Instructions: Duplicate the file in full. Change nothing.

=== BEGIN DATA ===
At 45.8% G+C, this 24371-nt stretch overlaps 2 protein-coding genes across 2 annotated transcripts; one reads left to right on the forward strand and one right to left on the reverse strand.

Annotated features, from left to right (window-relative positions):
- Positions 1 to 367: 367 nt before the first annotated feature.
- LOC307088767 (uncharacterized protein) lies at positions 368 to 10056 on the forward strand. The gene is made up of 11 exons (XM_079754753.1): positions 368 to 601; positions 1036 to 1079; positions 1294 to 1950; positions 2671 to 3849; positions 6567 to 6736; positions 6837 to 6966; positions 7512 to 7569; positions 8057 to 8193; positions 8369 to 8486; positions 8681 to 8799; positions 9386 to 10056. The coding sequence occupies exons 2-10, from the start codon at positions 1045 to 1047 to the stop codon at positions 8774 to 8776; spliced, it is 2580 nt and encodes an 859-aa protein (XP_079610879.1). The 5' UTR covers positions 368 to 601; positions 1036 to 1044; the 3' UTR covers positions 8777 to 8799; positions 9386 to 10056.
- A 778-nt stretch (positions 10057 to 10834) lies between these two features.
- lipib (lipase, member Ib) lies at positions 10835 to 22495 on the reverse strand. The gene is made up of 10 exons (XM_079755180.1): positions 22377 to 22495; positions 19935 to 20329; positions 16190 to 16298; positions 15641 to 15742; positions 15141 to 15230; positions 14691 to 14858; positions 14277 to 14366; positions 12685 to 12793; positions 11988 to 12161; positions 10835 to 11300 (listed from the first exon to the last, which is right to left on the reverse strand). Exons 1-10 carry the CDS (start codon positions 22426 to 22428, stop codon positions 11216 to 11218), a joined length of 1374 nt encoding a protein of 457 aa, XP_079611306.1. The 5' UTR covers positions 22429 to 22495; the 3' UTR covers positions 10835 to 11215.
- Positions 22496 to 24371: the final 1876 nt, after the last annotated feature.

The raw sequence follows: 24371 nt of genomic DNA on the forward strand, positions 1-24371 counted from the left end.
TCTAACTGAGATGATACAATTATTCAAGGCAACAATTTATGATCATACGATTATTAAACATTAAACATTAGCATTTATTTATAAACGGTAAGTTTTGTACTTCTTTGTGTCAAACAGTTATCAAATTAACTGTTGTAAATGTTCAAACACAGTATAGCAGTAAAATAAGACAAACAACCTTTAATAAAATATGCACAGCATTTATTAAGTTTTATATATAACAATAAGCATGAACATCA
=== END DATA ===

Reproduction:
At 45.8% G+C, this 24371-nt stretch overlaps 2 protein-coding genes across 2 annotated transcripts; one reads left to right on the forward strand and one right to left on the reverse strand.

Annotated features, from left to right (window-relative positions):
- Positions 1 to 367: 367 nt before the first annotated feature.
- LOC307088767 (uncharacterized protein) lies at positions 368 to 10056 on the forward strand. The gene is made up of 11 exons (XM_079754753.1): positions 368 to 601; positions 1036 to 1079; positions 1294 to 1950; positions 2671 to 3849; positions 6567 to 6736; positions 6837 to 6966; positions 7512 to 7569; positions 8057 to 8193; positions 8369 to 8486; positions 8681 to 8799; positions 9386 to 10056. The coding sequence occupies exons 2-10, from the start codon at positions 1045 to 1047 to the stop codon at positions 8774 to 8776; spliced, it is 2580 nt and encodes an 859-aa protein (XP_079610879.1). The 5' UTR covers positions 368 to 601; positions 1036 to 1044; the 3' UTR covers positions 8777 to 8799; positions 9386 to 10056.
- A 778-nt stretch (positions 10057 to 10834) lies between these two features.
- lipib (lipase, member Ib) lies at positions 10835 to 22495 on the reverse strand. The gene is made up of 10 exons (XM_079755180.1): positions 22377 to 22495; positions 19935 to 20329; positions 16190 to 16298; positions 15641 to 15742; positions 15141 to 15230; positions 14691 to 14858; positions 14277 to 14366; positions 12685 to 12793; positions 11988 to 12161; positions 10835 to 11300 (listed from the first exon to the last, which is right to left on the reverse strand). Exons 1-10 carry the CDS (start codon positions 22426 to 22428, stop codon positions 11216 to 11218), a joined length of 1374 nt encoding a protein of 457 aa, XP_079611306.1. The 5' UTR covers positions 22429 to 22495; the 3' UTR covers positions 10835 to 11215.
- Positions 22496 to 24371: the final 1876 nt, after the last annotated feature.

The raw sequence follows: 24371 nt of genomic DNA on the forward strand, positions 1-24371 counted from the left end.
TCTAACTGAGATGATACAATTATTCAAGGCAACAATTTATGATCATACGATTATTAAACATTAAACATTAGCATTTATTTATAAACGGTAAGTTTTGTACTTCTTTGTGTCAAACAGTTATCAAATTAACTGTTGTAAATGTTCAAACACAGTATAGCAGTAAAATAAGACAAACAACCTTTAATAAAATATGCACAGCATTTATTAAGTTTTATATATAACAATAAGCATGAACATCA